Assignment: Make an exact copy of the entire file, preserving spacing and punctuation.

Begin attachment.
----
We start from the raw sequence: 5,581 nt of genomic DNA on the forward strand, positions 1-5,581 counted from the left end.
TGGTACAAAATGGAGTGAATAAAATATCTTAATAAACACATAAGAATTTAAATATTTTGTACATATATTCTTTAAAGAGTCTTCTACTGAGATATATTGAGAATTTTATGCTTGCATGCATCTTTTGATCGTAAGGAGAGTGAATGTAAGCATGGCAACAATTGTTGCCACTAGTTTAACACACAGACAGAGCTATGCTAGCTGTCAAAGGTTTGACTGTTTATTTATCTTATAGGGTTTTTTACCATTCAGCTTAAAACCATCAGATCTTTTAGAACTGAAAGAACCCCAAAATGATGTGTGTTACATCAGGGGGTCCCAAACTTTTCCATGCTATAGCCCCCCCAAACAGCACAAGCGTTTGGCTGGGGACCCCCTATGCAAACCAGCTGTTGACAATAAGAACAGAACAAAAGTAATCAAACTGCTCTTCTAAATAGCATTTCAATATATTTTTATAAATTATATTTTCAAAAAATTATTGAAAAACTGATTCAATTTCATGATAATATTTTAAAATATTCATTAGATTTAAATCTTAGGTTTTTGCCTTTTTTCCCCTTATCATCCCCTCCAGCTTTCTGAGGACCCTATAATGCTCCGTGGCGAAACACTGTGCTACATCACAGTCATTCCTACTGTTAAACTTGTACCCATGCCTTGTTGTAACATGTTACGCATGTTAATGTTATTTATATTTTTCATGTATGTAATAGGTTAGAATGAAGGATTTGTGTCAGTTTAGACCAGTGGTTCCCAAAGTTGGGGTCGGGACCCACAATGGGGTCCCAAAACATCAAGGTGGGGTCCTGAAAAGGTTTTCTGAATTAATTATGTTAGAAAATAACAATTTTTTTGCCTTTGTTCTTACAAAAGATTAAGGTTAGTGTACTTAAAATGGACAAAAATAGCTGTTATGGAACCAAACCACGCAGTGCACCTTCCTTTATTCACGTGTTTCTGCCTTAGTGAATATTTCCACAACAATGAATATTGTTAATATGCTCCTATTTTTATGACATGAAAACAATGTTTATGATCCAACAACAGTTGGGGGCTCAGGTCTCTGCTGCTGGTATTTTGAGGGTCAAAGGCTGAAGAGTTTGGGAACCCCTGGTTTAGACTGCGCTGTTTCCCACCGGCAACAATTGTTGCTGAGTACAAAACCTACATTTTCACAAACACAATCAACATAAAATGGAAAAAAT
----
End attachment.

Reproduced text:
We start from the raw sequence: 5,581 nt of genomic DNA on the forward strand, positions 1-5,581 counted from the left end.
TGGTACAAAATGGAGTGAATAAAATATCTTAATAAACACATAAGAATTTAAATATTTTGTACATATATTCTTTAAAGAGTCTTCTACTGAGATATATTGAGAATTTTATGCTTGCATGCATCTTTTGATCGTAAGGAGAGTGAATGTAAGCATGGCAACAATTGTTGCCACTAGTTTAACACACAGACAGAGCTATGCTAGCTGTCAAAGGTTTGACTGTTTATTTATCTTATAGGGTTTTTTACCATTCAGCTTAAAACCATCAGATCTTTTAGAACTGAAAGAACCCCAAAATGATGTGTGTTACATCAGGGGGTCCCAAACTTTTCCATGCTATAGCCCCCCCAAACAGCACAAGCGTTTGGCTGGGGACCCCCTATGCAAACCAGCTGTTGACAATAAGAACAGAACAAAAGTAATCAAACTGCTCTTCTAAATAGCATTTCAATATATTTTTATAAATTATATTTTCAAAAAATTATTGAAAAACTGATTCAATTTCATGATAATATTTTAAAATATTCATTAGATTTAAATCTTAGGTTTTTGCCTTTTTTCCCCTTATCATCCCCTCCAGCTTTCTGAGGACCCTATAATGCTCCGTGGCGAAACACTGTGCTACATCACAGTCATTCCTACTGTTAAACTTGTACCCATGCCTTGTTGTAACATGTTACGCATGTTAATGTTATTTATATTTTTCATGTATGTAATAGGTTAGAATGAAGGATTTGTGTCAGTTTAGACCAGTGGTTCCCAAAGTTGGGGTCGGGACCCACAATGGGGTCCCAAAACATCAAGGTGGGGTCCTGAAAAGGTTTTCTGAATTAATTATGTTAGAAAATAACAATTTTTTTGCCTTTGTTCTTACAAAAGATTAAGGTTAGTGTACTTAAAATGGACAAAAATAGCTGTTATGGAACCAAACCACGCAGTGCACCTTCCTTTATTCACGTGTTTCTGCCTTAGTGAATATTTCCACAACAATGAATATTGTTAATATGCTCCTATTTTTATGACATGAAAACAATGTTTATGATCCAACAACAGTTGGGGGCTCAGGTCTCTGCTGCTGGTATTTTGAGGGTCAAAGGCTGAAGAGTTTGGGAACCCCTGGTTTAGACTGCGCTGTTTCCCACCGGCAACAATTGTTGCTGAGTACAAAACCTACATTTTCACAAACACAATCAACATAAAATGGAAAAAAT